If a complex number $$z$$ is quintic-constructible (meaning it's contained in a tower of quintic-or-lower extensions), then its conjugate $$z^*$$ is as well. It follows that the real part $$\tfrac{z+z^*}{2}$$ and the imaginary part $$\tfrac{z-z^*}{2i}$$ are quintic-constructible numbers which happen to be real, so they are subjects of the main question.

• I'm not requiring radical extensions. Jan 26, 2022 at 0:05
• So why doesnt intersecting with the reals work ? Jan 26, 2022 at 0:12
• See the example in the linked question. If $\mathbb F/\mathbb G$ has degree $n$, it is possible that $(\mathbb R\cap\mathbb F)/(\mathbb R\cap\mathbb G)$ has degree greater than $n$. Jan 26, 2022 at 0:14

Let $$\Gamma = A_5 \wr C_2 := (A_5 \times A_5) \ltimes C_2$$ where the action of the group $$C_2$$ of order $$2$$ swaps the factors (i.e. $$c(x,y)c^{-1}=(y,x)$$).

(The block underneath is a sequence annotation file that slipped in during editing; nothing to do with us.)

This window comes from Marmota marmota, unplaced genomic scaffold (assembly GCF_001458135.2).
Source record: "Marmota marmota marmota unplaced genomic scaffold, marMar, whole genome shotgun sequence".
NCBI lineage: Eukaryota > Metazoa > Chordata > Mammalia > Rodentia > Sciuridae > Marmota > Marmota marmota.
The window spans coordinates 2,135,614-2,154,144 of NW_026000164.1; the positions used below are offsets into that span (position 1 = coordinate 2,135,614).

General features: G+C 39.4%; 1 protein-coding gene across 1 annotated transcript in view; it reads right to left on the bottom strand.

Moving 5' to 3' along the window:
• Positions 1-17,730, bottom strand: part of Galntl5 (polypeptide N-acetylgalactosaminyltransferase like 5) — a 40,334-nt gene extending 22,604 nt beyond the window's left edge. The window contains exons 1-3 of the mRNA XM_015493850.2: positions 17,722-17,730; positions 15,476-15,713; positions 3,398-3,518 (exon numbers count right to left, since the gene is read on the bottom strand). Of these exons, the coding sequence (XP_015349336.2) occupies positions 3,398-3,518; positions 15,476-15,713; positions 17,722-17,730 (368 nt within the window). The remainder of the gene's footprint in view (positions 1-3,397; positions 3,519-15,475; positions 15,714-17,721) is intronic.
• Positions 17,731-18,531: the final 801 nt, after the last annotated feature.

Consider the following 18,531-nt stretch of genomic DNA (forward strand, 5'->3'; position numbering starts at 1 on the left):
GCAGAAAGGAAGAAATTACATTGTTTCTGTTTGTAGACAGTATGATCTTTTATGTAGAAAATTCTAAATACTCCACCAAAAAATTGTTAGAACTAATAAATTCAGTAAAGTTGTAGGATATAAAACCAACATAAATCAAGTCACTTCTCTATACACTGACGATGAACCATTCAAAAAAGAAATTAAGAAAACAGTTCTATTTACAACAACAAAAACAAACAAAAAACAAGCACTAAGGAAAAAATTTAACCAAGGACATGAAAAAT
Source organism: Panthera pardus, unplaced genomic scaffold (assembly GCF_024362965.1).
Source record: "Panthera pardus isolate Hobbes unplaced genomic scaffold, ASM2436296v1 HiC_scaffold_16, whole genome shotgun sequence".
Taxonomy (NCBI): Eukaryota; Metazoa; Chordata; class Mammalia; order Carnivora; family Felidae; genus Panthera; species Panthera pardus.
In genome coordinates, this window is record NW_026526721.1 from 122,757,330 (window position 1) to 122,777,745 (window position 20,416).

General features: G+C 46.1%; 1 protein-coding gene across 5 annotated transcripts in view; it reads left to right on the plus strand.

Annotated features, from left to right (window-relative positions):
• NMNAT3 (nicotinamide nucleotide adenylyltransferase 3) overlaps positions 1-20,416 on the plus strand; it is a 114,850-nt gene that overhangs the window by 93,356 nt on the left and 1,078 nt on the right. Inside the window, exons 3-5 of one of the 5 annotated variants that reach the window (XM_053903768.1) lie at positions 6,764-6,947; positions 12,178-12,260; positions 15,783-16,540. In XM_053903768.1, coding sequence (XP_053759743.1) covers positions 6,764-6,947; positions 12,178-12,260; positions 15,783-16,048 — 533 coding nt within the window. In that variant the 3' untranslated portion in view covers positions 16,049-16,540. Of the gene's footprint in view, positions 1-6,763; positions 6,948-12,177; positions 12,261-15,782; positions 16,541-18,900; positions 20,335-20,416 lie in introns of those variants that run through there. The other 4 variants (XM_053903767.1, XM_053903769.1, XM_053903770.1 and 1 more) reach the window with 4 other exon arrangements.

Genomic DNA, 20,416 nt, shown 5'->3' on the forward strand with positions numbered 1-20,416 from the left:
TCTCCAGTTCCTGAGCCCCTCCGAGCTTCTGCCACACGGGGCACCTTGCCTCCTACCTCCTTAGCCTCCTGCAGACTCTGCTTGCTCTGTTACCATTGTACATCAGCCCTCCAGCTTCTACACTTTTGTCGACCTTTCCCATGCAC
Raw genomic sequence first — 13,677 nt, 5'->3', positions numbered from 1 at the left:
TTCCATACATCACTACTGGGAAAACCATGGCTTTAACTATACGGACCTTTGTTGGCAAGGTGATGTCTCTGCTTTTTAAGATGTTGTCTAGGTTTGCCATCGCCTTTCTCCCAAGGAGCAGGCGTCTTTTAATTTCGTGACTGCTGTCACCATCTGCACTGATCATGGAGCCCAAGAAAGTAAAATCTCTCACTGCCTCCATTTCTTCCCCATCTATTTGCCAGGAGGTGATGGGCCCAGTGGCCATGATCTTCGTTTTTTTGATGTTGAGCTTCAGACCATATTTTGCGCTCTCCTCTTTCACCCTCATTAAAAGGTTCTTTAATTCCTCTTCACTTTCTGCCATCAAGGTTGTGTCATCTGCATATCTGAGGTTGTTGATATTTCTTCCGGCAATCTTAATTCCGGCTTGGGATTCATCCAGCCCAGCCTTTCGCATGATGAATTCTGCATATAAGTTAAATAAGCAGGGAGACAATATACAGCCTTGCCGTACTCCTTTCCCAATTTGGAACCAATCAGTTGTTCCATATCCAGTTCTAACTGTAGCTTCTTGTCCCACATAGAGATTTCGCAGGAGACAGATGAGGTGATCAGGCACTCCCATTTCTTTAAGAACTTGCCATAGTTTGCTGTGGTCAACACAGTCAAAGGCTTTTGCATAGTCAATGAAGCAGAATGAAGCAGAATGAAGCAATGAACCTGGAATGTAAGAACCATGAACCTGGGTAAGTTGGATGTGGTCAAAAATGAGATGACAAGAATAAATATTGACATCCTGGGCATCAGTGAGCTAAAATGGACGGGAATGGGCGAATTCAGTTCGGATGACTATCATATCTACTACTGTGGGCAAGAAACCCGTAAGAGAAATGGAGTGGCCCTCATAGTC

Lemma: The only proper subgroup of $$\Gamma$$ of index less than $$10$$ is $$A_5 \times A_5$$.

Proof: Any such subgroup would give rise to a transitive action of $$\Gamma$$ on less than $$10$$ points (by conjugation). The kernel of such an action would be non-trivial, because $$5^2$$ divides $$\Gamma$$ but not $$|S_n|$$ for $$n < 10$$. But the only proper normal subgroup of $$\Gamma$$ is $$(A_5 \times A_5)$$, and if this is the kernel of the action then the index is $$2$$, and the subgroup must $$A_5 \times A_5$$.

Now let $$L/\mathbf{Q}$$ be a Galois extension with $$\mathrm{Gal}(L/\mathbf{Q}) = \Gamma$$. Suppose that $$L$$ comes with a fixed embedding into $$\mathbf{C}$$ and that complex conjugation (which is well-defined since we have fixed an embedding) is given by a generator of $$C_2$$. Now let $$K = L^{C_2}$$ be the fixed field (of degree $$3600$$ over $$\mathbf{Q}$$), so $$K$$ is real. By the primitive element theorem, $$K = \mathbf{Q}(\alpha)$$ for some $$\alpha \in \mathbf{R}$$.